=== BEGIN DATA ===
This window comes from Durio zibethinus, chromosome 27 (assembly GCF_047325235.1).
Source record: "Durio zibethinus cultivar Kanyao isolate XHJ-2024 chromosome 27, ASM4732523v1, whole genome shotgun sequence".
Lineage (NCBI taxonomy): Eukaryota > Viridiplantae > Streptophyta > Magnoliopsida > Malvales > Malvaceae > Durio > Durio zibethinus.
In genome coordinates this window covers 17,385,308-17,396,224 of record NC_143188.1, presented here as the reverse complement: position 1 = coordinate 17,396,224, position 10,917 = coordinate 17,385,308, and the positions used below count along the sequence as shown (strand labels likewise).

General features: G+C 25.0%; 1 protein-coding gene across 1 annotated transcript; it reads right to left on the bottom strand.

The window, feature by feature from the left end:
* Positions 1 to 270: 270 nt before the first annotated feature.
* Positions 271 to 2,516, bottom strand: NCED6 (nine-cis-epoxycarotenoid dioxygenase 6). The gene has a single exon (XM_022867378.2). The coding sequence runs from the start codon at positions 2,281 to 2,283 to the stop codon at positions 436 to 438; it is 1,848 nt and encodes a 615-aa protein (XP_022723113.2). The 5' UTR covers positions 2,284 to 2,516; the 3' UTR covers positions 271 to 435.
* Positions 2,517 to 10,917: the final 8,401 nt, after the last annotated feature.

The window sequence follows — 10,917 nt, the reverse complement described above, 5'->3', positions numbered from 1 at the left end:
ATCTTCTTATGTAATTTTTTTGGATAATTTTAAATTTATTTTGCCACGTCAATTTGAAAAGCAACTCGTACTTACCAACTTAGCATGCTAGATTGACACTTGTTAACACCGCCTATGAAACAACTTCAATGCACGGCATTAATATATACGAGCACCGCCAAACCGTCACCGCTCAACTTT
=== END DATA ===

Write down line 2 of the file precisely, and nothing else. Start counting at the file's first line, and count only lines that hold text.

Source record: "Durio zibethinus cultivar Kanyao isolate XHJ-2024 chromosome 27, ASM4732523v1, whole genome shotgun sequence".